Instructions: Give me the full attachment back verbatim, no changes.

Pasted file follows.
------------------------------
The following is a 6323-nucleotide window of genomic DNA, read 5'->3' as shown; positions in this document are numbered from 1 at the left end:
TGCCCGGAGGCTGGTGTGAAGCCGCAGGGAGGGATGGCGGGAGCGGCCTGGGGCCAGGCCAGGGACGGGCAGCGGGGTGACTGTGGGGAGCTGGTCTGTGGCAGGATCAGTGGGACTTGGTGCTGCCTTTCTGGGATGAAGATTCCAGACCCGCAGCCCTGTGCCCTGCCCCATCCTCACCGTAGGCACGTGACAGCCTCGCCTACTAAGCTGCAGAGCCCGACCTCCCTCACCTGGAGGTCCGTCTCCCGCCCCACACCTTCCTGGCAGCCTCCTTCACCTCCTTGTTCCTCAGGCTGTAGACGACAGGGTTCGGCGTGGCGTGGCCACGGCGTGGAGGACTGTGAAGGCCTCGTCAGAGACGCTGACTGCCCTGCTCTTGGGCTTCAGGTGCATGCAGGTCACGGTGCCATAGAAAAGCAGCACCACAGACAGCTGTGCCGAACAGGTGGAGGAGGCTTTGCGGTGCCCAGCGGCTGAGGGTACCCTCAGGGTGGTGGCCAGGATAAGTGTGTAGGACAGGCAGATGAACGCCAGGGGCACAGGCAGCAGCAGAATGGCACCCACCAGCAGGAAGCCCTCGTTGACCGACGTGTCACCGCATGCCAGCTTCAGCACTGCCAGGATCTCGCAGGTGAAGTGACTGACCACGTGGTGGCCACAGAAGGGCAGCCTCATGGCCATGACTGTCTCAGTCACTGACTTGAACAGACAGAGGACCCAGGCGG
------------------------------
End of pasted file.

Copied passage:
The following is a 6323-nucleotide window of genomic DNA, read 5'->3' as shown; positions in this document are numbered from 1 at the left end:
TGCCCGGAGGCTGGTGTGAAGCCGCAGGGAGGGATGGCGGGAGCGGCCTGGGGCCAGGCCAGGGACGGGCAGCGGGGTGACTGTGGGGAGCTGGTCTGTGGCAGGATCAGTGGGACTTGGTGCTGCCTTTCTGGGATGAAGATTCCAGACCCGCAGCCCTGTGCCCTGCCCCATCCTCACCGTAGGCACGTGACAGCCTCGCCTACTAAGCTGCAGAGCCCGACCTCCCTCACCTGGAGGTCCGTCTCCCGCCCCACACCTTCCTGGCAGCCTCCTTCACCTCCTTGTTCCTCAGGCTGTAGACGACAGGGTTCGGCGTGGCGTGGCCACGGCGTGGAGGACTGTGAAGGCCTCGTCAGAGACGCTGACTGCCCTGCTCTTGGGCTTCAGGTGCATGCAGGTCACGGTGCCATAGAAAAGCAGCACCACAGACAGCTGTGCCGAACAGGTGGAGGAGGCTTTGCGGTGCCCAGCGGCTGAGGGTACCCTCAGGGTGGTGGCCAGGATAAGTGTGTAGGACAGGCAGATGAACGCCAGGGGCACAGGCAGCAGCAGAATGGCACCCACCAGCAGGAAGCCCTCGTTGACCGACGTGTCACCGCATGCCAGCTTCAGCACTGCCAGGATCTCGCAGGTGAAGTGACTGACCACGTGGTGGCCACAGAAGGGCAGCCTCATGGCCATGACTGTCTCAGTCACTGACTTGAACAGACAGAGGACCCAGGCGG